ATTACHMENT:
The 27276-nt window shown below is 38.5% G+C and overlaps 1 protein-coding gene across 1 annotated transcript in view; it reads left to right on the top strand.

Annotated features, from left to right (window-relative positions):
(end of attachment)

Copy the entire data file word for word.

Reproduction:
The 27276-nt window shown below is 38.5% G+C and overlaps 1 protein-coding gene across 1 annotated transcript in view; it reads left to right on the top strand.

Annotated features, from left to right (window-relative positions):